What Divided Government Means for Washington

Republicans’ narrow control of the House of Representatives will usher in a return to divided government in Washington next year, likely shattering the chances of any major legislation, stoking divisions within the GOP and putting President Biden on defense as the new Congress investigates his administration.

Mr. Biden, who downsized his agenda to get bills through a Congress narrowly controlled by Democrats, will now have to contend with House Republicans who have said they plan to pressure him to cut government spending and make other policy changes by threatening to withhold votes to keep the government open or to ensure that the U.S. meets its debt obligations.

The extent of their leverage will likely be limited by Republicans’ performance in the midterms, which fell far short of the blowout many in the party had predicted. The GOP has won enough seats to capture the House majority, the Associated Press said. But supporters of former President Donald Trump and congressional leaders were already blaming each other for the smaller-than-expected margin, a possible sign of divisions to come.

Legislating will likely grind to a near halt, including some bills that once saw bipartisan support but have recently drawn skepticism from Republicans, such as assistance for Ukraine in defending itself against Russia. Republicans will get to push a competing agenda if they can hold their caucus together on key priorities—a daunting task with such a small majority.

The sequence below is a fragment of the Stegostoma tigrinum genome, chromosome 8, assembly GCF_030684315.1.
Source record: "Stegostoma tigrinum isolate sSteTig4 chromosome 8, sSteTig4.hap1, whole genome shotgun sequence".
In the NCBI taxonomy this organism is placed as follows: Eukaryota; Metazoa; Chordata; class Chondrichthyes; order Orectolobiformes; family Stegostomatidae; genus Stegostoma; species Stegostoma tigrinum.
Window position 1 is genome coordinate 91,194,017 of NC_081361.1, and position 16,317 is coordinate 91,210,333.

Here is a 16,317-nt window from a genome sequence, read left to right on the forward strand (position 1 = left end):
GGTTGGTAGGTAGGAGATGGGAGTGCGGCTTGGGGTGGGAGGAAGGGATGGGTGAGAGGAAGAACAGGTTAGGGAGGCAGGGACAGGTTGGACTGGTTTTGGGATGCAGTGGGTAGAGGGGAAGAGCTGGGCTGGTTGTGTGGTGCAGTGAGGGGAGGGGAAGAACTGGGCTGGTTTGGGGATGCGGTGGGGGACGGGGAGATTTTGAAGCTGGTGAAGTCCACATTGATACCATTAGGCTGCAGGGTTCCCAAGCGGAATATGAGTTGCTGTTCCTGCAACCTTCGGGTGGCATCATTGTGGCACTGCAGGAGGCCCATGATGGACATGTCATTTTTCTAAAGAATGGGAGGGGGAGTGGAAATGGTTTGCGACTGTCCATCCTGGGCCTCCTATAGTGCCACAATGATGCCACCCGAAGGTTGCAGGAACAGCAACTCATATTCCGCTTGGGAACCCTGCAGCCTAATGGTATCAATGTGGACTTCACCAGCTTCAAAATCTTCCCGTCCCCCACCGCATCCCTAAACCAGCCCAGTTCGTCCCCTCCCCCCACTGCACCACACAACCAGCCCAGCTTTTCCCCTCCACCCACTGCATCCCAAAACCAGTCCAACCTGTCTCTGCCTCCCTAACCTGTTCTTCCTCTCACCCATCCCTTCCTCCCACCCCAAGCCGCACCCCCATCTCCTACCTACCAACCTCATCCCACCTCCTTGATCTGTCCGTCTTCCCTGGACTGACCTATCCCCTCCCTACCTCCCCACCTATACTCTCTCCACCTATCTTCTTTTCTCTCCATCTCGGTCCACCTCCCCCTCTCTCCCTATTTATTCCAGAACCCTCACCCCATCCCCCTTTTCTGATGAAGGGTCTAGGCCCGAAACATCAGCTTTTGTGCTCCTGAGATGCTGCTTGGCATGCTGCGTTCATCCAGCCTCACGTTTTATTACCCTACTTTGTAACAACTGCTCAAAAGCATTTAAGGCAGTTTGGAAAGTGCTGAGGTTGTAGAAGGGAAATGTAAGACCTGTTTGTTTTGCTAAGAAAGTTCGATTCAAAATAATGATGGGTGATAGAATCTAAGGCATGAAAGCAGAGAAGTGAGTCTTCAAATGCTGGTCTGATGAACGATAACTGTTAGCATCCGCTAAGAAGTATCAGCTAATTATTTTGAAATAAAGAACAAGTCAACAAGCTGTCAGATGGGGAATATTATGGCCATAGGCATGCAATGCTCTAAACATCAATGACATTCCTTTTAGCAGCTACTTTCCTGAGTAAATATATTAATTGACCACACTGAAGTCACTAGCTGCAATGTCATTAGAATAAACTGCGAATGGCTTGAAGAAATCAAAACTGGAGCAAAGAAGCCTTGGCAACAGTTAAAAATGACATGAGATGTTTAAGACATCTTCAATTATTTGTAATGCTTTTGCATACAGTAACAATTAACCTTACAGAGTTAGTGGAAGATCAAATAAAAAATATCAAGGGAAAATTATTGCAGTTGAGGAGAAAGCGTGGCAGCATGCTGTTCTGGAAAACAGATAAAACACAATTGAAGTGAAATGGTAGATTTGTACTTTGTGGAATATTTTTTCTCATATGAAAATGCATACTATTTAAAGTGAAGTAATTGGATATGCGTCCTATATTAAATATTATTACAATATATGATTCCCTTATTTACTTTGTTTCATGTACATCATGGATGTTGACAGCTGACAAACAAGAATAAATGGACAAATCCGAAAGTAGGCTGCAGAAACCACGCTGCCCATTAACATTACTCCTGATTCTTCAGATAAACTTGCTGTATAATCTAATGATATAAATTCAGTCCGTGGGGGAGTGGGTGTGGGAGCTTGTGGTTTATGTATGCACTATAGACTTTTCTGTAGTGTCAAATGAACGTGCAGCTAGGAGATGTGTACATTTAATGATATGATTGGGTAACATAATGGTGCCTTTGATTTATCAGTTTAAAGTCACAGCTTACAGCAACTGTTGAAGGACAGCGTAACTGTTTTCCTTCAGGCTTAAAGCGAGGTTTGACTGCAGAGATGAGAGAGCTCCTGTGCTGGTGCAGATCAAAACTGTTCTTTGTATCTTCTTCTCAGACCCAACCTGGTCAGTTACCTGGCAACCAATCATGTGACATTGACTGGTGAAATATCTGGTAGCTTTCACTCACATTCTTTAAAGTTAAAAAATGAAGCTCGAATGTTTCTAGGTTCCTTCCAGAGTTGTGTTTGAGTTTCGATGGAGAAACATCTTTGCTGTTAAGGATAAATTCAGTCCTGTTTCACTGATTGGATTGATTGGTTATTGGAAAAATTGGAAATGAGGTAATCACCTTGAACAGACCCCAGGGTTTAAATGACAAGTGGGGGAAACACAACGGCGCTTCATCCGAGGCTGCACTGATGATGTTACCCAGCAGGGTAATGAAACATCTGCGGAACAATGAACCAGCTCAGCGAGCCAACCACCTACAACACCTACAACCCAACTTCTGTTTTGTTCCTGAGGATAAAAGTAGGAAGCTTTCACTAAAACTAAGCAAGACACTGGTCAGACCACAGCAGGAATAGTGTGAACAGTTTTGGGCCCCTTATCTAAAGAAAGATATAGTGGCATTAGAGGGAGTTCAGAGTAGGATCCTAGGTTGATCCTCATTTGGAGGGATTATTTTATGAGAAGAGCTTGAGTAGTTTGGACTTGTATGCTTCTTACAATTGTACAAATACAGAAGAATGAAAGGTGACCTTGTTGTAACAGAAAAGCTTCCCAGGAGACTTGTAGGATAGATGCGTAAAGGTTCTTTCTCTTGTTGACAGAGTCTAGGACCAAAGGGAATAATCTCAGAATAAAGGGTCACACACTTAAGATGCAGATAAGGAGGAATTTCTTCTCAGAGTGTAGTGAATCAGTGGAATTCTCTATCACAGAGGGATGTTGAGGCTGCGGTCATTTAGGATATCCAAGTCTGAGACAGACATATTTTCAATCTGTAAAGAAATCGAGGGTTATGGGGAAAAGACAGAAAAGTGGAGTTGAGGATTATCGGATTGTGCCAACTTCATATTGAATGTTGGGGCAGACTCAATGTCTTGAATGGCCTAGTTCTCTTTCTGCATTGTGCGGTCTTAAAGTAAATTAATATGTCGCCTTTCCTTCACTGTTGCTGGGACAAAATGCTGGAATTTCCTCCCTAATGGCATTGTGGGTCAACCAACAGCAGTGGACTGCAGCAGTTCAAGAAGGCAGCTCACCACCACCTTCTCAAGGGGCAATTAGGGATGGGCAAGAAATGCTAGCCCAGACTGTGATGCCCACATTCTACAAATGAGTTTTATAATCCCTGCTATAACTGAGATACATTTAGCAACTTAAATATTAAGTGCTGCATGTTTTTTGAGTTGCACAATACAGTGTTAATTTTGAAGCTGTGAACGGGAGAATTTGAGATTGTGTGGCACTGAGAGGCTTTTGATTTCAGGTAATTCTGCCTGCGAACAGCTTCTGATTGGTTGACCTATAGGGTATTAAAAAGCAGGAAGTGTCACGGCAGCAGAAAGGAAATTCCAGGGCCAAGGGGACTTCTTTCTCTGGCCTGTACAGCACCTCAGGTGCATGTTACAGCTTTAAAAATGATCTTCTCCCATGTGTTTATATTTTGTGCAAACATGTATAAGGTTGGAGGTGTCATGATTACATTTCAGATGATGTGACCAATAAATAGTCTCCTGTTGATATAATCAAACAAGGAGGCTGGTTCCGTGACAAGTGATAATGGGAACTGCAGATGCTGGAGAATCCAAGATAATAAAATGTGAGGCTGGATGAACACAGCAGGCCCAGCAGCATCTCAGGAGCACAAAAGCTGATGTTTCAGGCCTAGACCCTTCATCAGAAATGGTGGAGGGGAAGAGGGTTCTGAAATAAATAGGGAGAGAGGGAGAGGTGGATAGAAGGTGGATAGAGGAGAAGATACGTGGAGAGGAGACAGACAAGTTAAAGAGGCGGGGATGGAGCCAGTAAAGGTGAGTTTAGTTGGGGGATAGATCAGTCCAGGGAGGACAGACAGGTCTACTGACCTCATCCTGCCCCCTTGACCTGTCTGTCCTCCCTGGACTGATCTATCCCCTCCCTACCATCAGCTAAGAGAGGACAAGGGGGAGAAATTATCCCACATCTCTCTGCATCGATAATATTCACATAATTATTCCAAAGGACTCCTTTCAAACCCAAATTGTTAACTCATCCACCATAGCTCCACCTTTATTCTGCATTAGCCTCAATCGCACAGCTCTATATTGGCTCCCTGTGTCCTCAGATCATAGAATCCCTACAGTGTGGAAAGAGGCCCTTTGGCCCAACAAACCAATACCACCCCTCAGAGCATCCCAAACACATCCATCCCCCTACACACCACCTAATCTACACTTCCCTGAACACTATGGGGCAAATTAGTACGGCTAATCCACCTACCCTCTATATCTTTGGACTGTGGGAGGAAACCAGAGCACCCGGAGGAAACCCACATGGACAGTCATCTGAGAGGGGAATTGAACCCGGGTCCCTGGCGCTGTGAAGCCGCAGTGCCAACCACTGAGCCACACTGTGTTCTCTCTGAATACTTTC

“Everybody’s relevant, nobody’s irrelevant,” said Rep. Thomas Massie (R., Ky.). When asked what the razor-thin majority would look like, he said: “Go ask Joe Manchin,” referring to the centrist Democrat who is a key swing vote in the Senate.

Republican leaders say their plans include boosting border security, restricting abortion, encouraging more pay for police and reversing Democrats’ plans to expand the Internal Revenue Service. They will also use their oversight authority to investigate the Biden administration and the president’s family.

“A new Republican House is going to view its mandate as to stop the Biden administration, and I don’t see a whole lot of opportunities for them to necessarily work together,” said Brendan Buck, who worked for Paul Ryan and John Boehner when they were GOP House speakers.

Democrats won a crucial victory in Nevada to retain their hold on the Senate, regardless of the outcome of a coming runoff in the Georgia Senate race. The Democrats’ slim majority in the Senate means a priority for the party in the next two years will be confirming Mr. Biden’s nominees for judges and positions in the executive branch.